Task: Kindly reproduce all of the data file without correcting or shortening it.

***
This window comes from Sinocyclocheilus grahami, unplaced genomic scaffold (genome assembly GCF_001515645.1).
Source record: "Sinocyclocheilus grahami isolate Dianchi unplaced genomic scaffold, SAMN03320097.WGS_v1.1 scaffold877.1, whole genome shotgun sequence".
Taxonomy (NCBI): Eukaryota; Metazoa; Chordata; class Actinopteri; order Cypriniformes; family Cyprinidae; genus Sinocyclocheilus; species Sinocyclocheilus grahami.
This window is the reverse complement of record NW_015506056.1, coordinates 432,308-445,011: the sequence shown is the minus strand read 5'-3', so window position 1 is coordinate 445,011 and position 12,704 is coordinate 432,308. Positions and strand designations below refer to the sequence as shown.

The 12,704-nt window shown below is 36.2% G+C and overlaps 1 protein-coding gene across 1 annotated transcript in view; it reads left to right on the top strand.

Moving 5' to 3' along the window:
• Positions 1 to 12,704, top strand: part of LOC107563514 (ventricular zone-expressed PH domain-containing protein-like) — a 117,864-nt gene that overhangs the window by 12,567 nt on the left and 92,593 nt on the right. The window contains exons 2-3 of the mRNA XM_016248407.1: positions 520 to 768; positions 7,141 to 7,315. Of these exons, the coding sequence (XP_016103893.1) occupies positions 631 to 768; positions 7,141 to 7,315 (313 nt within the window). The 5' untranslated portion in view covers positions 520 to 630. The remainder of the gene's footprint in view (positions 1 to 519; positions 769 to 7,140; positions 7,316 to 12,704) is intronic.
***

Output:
This window comes from Sinocyclocheilus grahami, unplaced genomic scaffold (genome assembly GCF_001515645.1).
Source record: "Sinocyclocheilus grahami isolate Dianchi unplaced genomic scaffold, SAMN03320097.WGS_v1.1 scaffold877.1, whole genome shotgun sequence".
Taxonomy (NCBI): Eukaryota; Metazoa; Chordata; class Actinopteri; order Cypriniformes; family Cyprinidae; genus Sinocyclocheilus; species Sinocyclocheilus grahami.
This window is the reverse complement of record NW_015506056.1, coordinates 432,308-445,011: the sequence shown is the minus strand read 5'-3', so window position 1 is coordinate 445,011 and position 12,704 is coordinate 432,308. Positions and strand designations below refer to the sequence as shown.

The 12,704-nt window shown below is 36.2% G+C and overlaps 1 protein-coding gene across 1 annotated transcript in view; it reads left to right on the top strand.

Moving 5' to 3' along the window:
• Positions 1 to 12,704, top strand: part of LOC107563514 (ventricular zone-expressed PH domain-containing protein-like) — a 117,864-nt gene that overhangs the window by 12,567 nt on the left and 92,593 nt on the right. The window contains exons 2-3 of the mRNA XM_016248407.1: positions 520 to 768; positions 7,141 to 7,315. Of these exons, the coding sequence (XP_016103893.1) occupies positions 631 to 768; positions 7,141 to 7,315 (313 nt within the window). The 5' untranslated portion in view covers positions 520 to 630. The remainder of the gene's footprint in view (positions 1 to 519; positions 769 to 7,140; positions 7,316 to 12,704) is intronic.